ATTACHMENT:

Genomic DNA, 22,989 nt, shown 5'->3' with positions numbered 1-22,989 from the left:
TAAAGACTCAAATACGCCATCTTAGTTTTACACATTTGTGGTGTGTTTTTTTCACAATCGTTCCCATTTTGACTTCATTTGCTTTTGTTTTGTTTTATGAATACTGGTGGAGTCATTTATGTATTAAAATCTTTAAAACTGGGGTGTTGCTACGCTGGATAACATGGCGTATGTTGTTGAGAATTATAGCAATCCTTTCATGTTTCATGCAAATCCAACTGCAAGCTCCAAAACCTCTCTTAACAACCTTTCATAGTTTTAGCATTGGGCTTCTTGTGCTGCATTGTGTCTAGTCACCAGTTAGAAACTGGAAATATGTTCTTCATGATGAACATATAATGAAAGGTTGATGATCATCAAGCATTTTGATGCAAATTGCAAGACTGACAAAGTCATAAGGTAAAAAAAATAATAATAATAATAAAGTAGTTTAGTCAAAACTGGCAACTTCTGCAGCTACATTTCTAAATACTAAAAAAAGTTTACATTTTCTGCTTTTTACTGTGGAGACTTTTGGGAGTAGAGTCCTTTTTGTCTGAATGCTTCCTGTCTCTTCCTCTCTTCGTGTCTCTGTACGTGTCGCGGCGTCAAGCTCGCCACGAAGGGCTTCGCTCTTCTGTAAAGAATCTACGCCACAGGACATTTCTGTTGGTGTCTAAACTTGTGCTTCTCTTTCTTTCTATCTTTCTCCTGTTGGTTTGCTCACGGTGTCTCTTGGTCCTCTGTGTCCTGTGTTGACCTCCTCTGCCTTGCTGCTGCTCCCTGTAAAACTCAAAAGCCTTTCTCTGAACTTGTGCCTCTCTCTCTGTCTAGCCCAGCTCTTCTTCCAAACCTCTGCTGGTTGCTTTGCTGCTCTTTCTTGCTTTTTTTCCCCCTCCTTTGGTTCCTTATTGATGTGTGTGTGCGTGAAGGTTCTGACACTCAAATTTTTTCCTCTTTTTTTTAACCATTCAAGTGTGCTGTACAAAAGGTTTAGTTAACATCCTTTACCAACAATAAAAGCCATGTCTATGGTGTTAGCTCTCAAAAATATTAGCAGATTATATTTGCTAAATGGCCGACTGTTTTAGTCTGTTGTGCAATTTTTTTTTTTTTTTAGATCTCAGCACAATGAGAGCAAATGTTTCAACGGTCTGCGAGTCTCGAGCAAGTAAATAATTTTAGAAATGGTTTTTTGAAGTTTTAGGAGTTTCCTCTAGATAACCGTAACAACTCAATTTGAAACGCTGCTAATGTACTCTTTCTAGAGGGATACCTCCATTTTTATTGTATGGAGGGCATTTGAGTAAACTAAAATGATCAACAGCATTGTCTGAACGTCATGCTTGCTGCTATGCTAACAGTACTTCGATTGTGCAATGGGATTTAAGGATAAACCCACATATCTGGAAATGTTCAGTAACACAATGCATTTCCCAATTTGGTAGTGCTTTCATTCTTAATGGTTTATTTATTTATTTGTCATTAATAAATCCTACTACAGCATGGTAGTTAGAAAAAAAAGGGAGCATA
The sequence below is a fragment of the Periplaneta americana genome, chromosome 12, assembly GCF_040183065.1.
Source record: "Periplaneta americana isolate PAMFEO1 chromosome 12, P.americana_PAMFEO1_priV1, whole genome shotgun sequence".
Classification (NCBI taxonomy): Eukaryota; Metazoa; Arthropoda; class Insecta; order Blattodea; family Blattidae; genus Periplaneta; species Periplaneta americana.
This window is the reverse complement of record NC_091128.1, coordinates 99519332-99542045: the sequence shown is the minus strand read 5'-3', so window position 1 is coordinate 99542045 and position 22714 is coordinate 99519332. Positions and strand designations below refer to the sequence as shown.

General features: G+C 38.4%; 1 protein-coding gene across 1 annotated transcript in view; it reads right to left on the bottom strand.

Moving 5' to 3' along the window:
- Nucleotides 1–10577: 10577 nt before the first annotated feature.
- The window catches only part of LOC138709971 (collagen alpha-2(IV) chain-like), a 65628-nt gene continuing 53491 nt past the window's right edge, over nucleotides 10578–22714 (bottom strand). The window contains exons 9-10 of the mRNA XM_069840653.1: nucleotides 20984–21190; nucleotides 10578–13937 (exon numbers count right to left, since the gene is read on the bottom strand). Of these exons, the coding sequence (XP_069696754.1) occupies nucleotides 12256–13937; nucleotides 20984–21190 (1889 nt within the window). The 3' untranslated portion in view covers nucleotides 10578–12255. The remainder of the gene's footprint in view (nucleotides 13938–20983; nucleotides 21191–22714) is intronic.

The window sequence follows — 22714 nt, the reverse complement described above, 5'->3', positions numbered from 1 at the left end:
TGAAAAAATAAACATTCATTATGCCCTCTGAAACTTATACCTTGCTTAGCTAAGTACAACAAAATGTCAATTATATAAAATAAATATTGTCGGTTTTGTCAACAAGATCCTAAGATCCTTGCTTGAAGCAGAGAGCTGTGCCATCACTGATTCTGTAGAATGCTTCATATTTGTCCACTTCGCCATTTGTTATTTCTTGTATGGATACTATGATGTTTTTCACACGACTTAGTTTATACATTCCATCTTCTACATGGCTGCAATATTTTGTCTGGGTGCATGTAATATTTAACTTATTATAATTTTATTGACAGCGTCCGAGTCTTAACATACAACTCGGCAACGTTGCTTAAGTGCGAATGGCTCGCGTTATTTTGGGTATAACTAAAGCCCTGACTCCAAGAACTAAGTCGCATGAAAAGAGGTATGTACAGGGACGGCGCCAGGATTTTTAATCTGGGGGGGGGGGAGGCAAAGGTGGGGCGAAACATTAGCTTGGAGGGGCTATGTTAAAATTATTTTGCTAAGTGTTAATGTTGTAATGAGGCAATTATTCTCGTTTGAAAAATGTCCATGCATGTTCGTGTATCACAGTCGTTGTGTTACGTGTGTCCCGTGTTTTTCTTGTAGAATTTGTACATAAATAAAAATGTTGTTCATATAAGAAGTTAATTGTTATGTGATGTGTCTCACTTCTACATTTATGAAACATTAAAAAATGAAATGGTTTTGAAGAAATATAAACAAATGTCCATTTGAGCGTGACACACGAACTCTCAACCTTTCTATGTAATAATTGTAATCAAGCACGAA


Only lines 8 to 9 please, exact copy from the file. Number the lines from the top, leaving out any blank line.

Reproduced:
Moving 5' to 3' along the window:
- Nucleotides 1–10577: 10577 nt before the first annotated feature.